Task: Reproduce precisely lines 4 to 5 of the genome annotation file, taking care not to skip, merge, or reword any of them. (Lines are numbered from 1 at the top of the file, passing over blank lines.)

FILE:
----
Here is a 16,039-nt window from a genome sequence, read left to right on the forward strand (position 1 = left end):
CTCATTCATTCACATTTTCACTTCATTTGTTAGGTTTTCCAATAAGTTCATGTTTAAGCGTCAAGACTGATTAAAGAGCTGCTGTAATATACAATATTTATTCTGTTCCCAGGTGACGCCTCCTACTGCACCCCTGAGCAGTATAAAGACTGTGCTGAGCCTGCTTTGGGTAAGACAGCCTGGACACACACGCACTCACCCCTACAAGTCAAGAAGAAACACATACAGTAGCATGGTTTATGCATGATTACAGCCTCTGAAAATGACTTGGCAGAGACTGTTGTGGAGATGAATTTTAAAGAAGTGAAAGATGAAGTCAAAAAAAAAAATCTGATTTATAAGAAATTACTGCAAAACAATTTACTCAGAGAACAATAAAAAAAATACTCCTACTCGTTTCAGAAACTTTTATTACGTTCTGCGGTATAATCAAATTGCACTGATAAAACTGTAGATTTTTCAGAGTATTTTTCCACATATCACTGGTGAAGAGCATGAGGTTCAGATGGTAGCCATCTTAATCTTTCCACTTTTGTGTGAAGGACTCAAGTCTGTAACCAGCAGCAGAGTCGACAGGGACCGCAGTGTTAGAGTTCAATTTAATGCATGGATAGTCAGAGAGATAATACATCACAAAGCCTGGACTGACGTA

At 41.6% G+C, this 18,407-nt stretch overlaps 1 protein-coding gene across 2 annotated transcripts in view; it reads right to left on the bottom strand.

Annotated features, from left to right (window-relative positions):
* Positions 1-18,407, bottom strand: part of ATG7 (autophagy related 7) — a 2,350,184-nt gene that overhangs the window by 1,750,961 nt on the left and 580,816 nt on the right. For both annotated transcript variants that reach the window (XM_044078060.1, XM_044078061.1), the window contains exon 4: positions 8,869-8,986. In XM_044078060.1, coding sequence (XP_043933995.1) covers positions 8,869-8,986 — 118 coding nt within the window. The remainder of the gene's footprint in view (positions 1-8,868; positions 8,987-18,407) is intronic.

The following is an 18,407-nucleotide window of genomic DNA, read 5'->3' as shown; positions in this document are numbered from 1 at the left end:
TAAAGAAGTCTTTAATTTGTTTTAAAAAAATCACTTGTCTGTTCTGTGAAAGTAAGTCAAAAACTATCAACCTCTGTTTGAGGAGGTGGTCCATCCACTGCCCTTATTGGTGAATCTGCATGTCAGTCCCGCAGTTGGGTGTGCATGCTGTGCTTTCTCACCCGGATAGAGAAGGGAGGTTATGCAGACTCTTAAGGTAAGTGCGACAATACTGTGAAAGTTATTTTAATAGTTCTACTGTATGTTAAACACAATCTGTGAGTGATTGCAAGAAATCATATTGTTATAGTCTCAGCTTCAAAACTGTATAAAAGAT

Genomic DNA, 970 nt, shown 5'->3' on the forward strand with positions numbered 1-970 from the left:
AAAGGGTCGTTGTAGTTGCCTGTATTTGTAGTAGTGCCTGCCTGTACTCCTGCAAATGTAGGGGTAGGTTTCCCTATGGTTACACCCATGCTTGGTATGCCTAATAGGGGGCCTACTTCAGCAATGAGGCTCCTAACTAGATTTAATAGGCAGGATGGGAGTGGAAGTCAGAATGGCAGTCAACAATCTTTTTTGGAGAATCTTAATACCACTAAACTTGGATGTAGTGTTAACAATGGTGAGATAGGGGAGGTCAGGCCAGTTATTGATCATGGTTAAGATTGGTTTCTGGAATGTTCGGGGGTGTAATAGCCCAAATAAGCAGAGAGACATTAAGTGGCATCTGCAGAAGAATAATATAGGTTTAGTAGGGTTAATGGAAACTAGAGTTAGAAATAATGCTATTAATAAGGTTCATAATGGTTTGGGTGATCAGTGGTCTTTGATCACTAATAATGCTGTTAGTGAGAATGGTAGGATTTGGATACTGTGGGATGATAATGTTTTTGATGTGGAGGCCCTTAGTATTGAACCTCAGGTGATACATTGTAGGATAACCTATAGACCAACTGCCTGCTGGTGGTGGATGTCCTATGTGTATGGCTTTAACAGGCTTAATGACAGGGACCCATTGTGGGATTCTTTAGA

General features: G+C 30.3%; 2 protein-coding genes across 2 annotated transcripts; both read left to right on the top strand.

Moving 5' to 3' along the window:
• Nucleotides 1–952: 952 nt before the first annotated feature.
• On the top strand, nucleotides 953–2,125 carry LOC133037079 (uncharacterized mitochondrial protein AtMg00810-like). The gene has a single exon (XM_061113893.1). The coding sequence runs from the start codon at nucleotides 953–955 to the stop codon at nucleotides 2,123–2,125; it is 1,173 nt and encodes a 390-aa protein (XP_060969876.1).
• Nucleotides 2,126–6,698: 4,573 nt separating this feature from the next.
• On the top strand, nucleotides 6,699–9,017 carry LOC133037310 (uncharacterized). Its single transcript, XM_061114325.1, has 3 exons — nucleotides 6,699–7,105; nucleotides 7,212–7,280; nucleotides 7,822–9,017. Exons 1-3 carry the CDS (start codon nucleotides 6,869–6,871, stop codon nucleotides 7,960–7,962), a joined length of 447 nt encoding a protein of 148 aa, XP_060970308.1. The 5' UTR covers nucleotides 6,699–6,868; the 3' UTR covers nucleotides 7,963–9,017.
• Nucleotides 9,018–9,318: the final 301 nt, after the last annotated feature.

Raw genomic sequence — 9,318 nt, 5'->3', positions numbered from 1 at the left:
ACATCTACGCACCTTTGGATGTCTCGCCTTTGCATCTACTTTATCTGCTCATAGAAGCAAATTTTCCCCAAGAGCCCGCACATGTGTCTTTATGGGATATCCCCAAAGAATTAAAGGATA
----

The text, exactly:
Annotated features, from left to right (window-relative positions):
* Positions 1-18,407, bottom strand: part of ATG7 (autophagy related 7) — a 2,350,184-nt gene that overhangs the window by 1,750,961 nt on the left and 580,816 nt on the right. For both annotated transcript variants that reach the window (XM_044078060.1, XM_044078061.1), the window contains exon 4: positions 8,869-8,986. In XM_044078060.1, coding sequence (XP_043933995.1) covers positions 8,869-8,986 — 118 coding nt within the window. The remainder of the gene's footprint in view (positions 1-8,868; positions 8,987-18,407) is intronic.